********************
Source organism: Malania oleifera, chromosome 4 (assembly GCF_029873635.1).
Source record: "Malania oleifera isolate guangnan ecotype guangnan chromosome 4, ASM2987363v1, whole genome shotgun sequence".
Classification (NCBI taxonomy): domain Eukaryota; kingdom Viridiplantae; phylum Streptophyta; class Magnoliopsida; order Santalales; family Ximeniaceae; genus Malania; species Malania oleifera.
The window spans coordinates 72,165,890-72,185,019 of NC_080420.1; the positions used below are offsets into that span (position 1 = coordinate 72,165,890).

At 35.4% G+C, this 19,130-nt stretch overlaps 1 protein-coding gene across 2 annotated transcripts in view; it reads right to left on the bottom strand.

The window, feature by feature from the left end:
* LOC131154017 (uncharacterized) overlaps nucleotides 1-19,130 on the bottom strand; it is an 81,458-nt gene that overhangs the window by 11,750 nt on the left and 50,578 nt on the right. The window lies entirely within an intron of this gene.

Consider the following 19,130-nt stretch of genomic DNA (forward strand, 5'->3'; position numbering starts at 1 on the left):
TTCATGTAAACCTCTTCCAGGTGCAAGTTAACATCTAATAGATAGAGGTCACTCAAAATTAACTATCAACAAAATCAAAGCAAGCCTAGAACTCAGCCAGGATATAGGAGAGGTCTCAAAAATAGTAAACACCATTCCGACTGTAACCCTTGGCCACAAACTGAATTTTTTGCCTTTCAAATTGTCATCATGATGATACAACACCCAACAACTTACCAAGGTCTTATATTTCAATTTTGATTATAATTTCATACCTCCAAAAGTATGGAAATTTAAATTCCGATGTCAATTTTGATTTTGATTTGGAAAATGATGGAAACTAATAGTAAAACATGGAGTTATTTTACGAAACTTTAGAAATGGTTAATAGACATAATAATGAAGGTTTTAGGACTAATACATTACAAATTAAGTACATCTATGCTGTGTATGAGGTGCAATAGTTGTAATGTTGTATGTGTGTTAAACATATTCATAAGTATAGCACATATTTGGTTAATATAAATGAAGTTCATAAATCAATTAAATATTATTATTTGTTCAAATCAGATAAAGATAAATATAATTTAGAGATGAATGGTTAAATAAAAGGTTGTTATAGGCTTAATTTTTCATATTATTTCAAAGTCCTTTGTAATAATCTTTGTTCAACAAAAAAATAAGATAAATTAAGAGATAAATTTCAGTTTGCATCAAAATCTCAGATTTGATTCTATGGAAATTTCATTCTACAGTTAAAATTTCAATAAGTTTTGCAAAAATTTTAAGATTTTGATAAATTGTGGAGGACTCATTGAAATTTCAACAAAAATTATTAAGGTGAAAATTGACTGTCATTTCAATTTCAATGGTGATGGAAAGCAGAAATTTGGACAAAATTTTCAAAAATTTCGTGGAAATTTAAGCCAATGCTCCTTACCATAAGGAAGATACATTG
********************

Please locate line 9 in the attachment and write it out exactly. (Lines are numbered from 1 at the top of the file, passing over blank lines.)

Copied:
TTCATGTAAACCTCTTCCAGGTGCAAGTTAACATCTAATAGATAGAGGTCACTCAAAATTAACTATCAACAAAATCAAAGCAAGCCTAGAACTCAGCCAGGATATAGGAGAGGTCTCAAAAATAGTAAACACCATTCCGACTGTAACCCTTGGCCACAAACTGAATTTTTTGCCTTTCAAATTGTCATCATGATGATACAACACCCAACAACTTACCAAGGTCTTATATTTCAATTTTGATTATAATTTCATACCTCCAAAAGTATGGAAATTTAAATTCCGATGTCAATTTTGATTTTGATTTGGAAAATGATGGAAACTAATAGTAAAACATGGAGTTATTTTACGAAACTTTAGAAATGGTTAATAGACATAATAATGAAGGTTTTAGGACTAATACATTACAAATTAAGTACATCTATGCTGTGTATGAGGTGCAATAGTTGTAATGTTGTATGTGTGTTAAACATATTCATAAGTATAGCACATATTTGGTTAATATAAATGAAGTTCATAAATCAATTAAATATTATTATTTGTTCAAATCAGATAAAGATAAATATAATTTAGAGATGAATGGTTAAATAAAAGGTTGTTATAGGCTTAATTTTTCATATTATTTCAAAGTCCTTTGTAATAATCTTTGTTCAACAAAAAAATAAGATAAATTAAGAGATAAATTTCAGTTTGCATCAAAATCTCAGATTTGATTCTATGGAAATTTCATTCTACAGTTAAAATTTCAATAAGTTTTGCAAAAATTTTAAGATTTTGATAAATTGTGGAGGACTCATTGAAATTTCAACAAAAATTATTAAGGTGAAAATTGACTGTCATTTCAATTTCAATGGTGATGGAAAGCAGAAATTTGGACAAAATTTTCAAAAATTTCGTGGAAATTTAAGCCAATGCTCCTTACCATAAGGAAGATACATTG